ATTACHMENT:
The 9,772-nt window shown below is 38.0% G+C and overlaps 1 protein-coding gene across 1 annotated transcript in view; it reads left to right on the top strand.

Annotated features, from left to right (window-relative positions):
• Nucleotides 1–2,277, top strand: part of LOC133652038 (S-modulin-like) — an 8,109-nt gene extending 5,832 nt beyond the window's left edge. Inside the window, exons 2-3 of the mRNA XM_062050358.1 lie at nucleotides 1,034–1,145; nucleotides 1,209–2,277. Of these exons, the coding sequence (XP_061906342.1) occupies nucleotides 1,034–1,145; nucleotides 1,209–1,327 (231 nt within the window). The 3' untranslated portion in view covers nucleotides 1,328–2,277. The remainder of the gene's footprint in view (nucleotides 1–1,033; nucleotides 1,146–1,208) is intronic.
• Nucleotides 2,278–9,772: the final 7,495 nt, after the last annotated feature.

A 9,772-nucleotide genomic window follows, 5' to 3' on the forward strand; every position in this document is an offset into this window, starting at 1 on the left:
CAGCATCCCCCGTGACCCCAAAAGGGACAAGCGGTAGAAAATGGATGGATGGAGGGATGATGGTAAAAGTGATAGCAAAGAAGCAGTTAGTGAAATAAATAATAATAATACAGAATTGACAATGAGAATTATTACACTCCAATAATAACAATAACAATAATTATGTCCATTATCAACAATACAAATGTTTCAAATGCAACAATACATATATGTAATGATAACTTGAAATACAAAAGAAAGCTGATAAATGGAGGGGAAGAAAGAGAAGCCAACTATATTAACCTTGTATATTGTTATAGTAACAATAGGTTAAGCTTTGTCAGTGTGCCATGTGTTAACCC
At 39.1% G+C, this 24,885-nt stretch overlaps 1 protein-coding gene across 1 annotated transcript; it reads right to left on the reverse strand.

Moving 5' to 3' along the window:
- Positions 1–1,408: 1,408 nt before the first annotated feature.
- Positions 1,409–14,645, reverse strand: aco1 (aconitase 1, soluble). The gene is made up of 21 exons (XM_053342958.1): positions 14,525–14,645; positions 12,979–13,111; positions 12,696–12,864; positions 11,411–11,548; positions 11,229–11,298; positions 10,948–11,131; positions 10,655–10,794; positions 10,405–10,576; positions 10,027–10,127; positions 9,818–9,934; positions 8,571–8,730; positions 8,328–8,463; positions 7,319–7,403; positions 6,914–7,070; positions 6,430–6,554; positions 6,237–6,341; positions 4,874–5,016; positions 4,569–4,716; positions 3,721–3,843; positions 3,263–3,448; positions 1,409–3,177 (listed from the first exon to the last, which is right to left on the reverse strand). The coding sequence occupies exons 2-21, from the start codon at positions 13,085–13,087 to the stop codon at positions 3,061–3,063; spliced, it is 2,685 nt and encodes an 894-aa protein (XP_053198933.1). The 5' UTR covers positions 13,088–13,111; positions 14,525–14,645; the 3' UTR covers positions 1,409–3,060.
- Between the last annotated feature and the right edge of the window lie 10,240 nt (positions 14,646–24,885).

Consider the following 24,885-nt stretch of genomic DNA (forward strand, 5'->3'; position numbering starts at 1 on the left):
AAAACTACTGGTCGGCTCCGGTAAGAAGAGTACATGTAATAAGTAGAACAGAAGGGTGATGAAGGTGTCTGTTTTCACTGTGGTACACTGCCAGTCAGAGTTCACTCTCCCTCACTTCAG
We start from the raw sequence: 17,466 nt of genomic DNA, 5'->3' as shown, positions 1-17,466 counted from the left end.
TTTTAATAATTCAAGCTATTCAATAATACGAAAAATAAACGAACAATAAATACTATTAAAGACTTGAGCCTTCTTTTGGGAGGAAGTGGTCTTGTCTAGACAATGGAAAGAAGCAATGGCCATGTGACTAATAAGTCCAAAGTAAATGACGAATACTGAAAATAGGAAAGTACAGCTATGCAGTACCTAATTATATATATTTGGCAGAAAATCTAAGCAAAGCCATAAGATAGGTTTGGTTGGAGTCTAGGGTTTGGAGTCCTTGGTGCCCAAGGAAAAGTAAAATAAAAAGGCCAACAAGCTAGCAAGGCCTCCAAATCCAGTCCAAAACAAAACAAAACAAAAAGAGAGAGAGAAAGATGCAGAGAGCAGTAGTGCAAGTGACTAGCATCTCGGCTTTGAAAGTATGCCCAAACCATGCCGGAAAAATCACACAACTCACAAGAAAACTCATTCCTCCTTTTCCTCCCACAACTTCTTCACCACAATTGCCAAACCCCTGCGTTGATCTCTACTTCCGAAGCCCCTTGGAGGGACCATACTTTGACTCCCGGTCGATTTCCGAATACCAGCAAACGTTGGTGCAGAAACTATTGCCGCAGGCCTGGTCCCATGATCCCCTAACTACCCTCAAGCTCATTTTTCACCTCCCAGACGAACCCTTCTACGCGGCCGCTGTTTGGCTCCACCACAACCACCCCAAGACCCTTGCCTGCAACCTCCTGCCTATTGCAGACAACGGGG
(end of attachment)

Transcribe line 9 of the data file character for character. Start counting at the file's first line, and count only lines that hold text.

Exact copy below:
- Positions 1–1,408: 1,408 nt before the first annotated feature.